SPF: A Growing Concern

Features - Termite Control

PMPs report increased liability concerns in homes with spray foam insulation.

April 8, 2020

Courtesy of Tim Kendericks

Most PMPs (46 percent) said the liability risks associated with termite work neither increased nor decreased compared to five years ago, found the PCT 2020 State of the Termite Control Market Survey, which was sponsored by BASF.

Spray polyurethane foam (SPF) insulation, however, was a growing worry. More than half (52 percent) of PMPs surveyed said its widespread use increased the industry’s liability exposure.

SPF is used in the crawlspaces, attics and walls of new and existing homes, mainly in the Southeast, to improve energy efficiency. When it covers walls, floors, sills and floor joists, PMPs can find it difficult (if not impossible) to visually inspect for termite activity.

“When you start eliminating a visual inspection and a probing inspection, it’s a lot of liability,” said Steven Durieu, Senate Termite Control, Gaithersburg, Md.

“We can’t protect what we can’t inspect,” added Angela Madero, Madero Pest Control, Pueblo, Colo.

SPF was encountered on occasion by 39 percent and frequently by 15 percent of PMPs performing termite control, found the PCT survey.

Matt Breda, Breda Pest Management, Loganville, Ga., finds SPF “pretty often. We see it more and more in crawlspaces than we ever did before.”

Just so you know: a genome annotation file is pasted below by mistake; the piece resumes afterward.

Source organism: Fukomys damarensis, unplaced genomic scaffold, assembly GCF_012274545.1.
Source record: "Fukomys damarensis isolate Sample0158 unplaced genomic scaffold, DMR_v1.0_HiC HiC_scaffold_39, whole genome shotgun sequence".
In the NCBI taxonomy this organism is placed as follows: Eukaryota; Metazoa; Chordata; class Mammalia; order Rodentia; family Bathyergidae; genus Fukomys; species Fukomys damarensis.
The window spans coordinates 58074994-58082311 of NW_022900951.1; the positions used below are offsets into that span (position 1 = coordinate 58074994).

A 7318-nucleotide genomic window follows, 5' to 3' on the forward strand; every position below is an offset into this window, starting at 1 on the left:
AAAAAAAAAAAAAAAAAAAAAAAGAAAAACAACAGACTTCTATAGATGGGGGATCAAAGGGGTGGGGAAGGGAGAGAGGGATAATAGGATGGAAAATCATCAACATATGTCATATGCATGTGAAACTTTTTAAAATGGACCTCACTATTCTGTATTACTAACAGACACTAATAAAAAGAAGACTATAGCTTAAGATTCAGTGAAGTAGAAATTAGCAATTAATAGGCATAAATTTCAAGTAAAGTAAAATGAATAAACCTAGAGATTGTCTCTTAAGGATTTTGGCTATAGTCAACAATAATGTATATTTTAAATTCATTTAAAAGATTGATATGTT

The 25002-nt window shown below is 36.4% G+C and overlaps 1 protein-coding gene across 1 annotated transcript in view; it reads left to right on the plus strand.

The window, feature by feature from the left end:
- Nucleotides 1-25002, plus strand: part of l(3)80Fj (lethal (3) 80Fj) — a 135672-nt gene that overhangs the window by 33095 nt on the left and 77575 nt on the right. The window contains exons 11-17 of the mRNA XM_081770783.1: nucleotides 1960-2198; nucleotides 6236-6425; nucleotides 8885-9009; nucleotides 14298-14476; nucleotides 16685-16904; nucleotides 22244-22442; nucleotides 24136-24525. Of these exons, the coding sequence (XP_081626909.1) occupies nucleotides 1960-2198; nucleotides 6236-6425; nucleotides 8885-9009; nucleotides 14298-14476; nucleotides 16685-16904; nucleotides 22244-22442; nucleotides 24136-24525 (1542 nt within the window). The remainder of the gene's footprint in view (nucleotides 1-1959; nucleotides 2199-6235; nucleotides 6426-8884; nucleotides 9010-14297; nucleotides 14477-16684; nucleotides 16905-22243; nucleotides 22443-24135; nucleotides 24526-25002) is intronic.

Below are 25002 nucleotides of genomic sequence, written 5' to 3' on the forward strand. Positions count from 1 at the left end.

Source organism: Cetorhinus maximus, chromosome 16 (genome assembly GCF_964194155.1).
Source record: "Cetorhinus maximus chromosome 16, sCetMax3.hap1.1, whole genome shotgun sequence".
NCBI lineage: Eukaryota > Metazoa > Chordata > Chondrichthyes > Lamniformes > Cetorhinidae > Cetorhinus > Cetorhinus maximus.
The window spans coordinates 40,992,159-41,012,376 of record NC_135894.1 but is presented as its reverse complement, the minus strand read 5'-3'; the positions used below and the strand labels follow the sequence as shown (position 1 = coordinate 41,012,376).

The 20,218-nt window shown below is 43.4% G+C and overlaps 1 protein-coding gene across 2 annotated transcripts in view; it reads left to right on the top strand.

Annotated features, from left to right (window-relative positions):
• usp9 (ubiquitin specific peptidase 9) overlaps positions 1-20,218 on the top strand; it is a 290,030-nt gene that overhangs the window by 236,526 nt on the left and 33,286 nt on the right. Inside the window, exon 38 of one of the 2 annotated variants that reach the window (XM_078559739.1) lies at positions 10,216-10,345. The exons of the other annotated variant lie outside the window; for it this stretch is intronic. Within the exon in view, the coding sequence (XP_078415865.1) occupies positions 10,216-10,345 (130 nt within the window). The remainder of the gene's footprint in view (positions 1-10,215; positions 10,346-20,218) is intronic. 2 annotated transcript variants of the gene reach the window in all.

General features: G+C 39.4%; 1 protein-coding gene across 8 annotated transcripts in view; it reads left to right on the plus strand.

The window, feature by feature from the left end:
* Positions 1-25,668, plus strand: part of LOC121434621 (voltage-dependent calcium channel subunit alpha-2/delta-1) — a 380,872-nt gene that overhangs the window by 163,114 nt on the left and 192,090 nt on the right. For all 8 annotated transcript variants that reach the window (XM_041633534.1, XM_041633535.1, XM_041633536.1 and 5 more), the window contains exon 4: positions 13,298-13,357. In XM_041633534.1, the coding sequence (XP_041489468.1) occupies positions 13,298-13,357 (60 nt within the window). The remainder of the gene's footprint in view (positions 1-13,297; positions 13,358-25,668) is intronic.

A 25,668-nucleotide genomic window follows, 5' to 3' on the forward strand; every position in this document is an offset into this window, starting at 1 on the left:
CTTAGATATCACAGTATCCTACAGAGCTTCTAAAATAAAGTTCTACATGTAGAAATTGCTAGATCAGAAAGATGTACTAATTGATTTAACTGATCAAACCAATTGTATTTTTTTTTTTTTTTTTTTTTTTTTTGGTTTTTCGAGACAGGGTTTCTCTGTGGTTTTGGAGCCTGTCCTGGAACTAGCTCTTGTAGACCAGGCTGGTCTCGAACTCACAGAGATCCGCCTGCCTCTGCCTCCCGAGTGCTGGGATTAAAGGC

When confronted with spray foam, PMPs took action. Ten percent more notified customers immediately of SPF’s impact on termite control services (56 percent in 2019 vs. 46 percent in 2018), found the survey.

If customers’ properties have spray foam, Bubba Grace, Grace Pest Solutions, Franklin, Ky., explained the termite control challenges to them. Fifty-three percent of PMPs likewise took steps to educate clients on this topic. “If they want me to do it, I’ll do the best I can, but you can’t guarantee anything because you can’t see (what’s behind the foam),” he said.

Likewise, many PMPs said they refused to offer WDI/WDO inspection reports on properties with SPF. Virginia Beach, Va.-based Universal Pest & Termite, which sells insulation services as an add-on but does not install SPF, was paid to pull spray foam out of six homes. The companies said the homeowners had to do it. “No one would issue them a report with it being there,” explained George Pilkington.

Breda walked away from spray-foamed crawlspaces that did not have adequate termite inspection gaps, even though he uses a moisture meter, infrared camera and Termatrac motion detection device during termite inspections.

Durieu said customers with spray foam should be required to maintain a termite monitoring program around the home to help identify termite threats. “They should almost be sold together, or recommended,” he said.

PMPs like John King, On The Fly Pest Solutions, Apopka, Fla., say they expect SPF to become a bigger issue. “The next maybe five years I’ll see a lot more, I think,” he said.

According to the survey, 27 percent of PMPs did not offer termite control services due in part to liability and insurance concerns and expenses.